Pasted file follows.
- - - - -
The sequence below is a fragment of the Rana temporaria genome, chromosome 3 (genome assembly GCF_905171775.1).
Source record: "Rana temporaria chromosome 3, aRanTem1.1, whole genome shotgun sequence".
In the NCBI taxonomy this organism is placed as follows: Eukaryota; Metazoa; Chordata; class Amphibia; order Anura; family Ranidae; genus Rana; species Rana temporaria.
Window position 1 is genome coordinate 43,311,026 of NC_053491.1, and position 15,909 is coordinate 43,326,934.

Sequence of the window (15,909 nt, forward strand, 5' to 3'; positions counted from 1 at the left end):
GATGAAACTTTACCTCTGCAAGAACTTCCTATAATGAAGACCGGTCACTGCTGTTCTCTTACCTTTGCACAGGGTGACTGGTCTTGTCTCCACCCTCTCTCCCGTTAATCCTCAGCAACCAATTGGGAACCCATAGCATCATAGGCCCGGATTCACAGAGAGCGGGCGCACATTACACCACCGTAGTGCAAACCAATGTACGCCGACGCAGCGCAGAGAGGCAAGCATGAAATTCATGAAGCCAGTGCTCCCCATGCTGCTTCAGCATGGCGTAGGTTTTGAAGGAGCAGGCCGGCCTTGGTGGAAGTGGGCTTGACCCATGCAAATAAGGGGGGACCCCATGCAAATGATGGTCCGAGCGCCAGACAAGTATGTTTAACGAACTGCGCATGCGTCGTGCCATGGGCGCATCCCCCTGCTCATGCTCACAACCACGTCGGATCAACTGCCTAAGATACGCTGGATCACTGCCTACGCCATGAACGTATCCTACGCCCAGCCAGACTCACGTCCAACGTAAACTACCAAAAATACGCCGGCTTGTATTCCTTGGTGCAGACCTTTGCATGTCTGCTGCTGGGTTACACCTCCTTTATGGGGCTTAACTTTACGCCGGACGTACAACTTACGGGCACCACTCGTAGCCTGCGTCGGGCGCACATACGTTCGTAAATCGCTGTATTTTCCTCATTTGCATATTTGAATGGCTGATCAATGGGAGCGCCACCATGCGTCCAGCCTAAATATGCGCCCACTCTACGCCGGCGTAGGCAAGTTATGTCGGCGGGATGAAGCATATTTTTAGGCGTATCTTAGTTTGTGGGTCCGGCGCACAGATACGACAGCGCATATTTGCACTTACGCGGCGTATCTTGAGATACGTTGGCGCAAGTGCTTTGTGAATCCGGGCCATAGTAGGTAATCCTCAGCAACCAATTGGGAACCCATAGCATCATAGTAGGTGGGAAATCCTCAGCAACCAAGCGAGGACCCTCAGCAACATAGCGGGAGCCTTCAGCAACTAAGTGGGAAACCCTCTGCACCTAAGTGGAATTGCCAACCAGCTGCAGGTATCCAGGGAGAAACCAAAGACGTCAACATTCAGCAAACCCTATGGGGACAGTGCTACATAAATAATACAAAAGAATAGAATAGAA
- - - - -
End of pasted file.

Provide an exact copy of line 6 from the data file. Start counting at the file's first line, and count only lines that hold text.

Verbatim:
GATGAAACTTTACCTCTGCAAGAACTTCCTATAATGAAGACCGGTCACTGCTGTTCTCTTACCTTTGCACAGGGTGACTGGTCTTGTCTCCACCCTCTCTCCCGTTAATCCTCAGCAACCAATTGGGAACCCATAGCATCATAGGCCCGGATTCACAGAGAGCGGGCGCACATTACACCACCGTAGTGCAAACCAATGTACGCCGACGCAGCGCAGAGAGGCAAGCATGAAATTCATGAAGCCAGTGCTCCCCATGCTGCTTCAGCATGGCGTAGGTTTTGAAGGAGCAGGCCGGCCTTGGTGGAAGTGGGCTTGACCCATGCAAATAAGGGGGGACCCCATGCAAATGATGGTCCGAGCGCCAGACAAGTATGTTTAACGAACTGCGCATGCGTCGTGCCATGGGCGCATCCCCCTGCTCATGCTCACAACCACGTCGGATCAACTGCCTAAGATACGCTGGATCACTGCCTACGCCATGAACGTATCCTACGCCCAGCCAGACTCACGTCCAACGTAAACTACCAAAAATACGCCGGCTTGTATTCCTTGGTGCAGACCTTTGCATGTCTGCTGCTGGGTTACACCTCCTTTATGGGGCTTAACTTTACGCCGGACGTACAACTTACGGGCACCACTCGTAGCCTGCGTCGGGCGCACATACGTTCGTAAATCGCTGTATTTTCCTCATTTGCATATTTGAATGGCTGATCAATGGGAGCGCCACCATGCGTCCAGCCTAAATATGCGCCCACTCTACGCCGGCGTAGGCAAGTTATGTCGGCGGGATGAAGCATATTTTTAGGCGTATCTTAGTTTGTGGGTCCGGCGCACAGATACGACAGCGCATATTTGCACTTACGCGGCGTATCTTGAGATACGTTGGCGCAAGTGCTTTGTGAATCCGGGCCATAGTAGGTAATCCTCAGCAACCAATTGGGAACCCATAGCATCATAGTAGGTGGGAAATCCTCAGCAACCAAGCGAGGACCCTCAGCAACATAGCGGGAGCCTTCAGCAACTAAGTGGGAAACCCTCTGCACCTAAGTGGAATTGCCAACCAGCTGCAGGTATCCAGGGAGAAACCAAAGACGTCAACATTCAGCAAACCCTATGGGGACAGTGCTACATAAATAATACAAAAGAATAGAATAGAA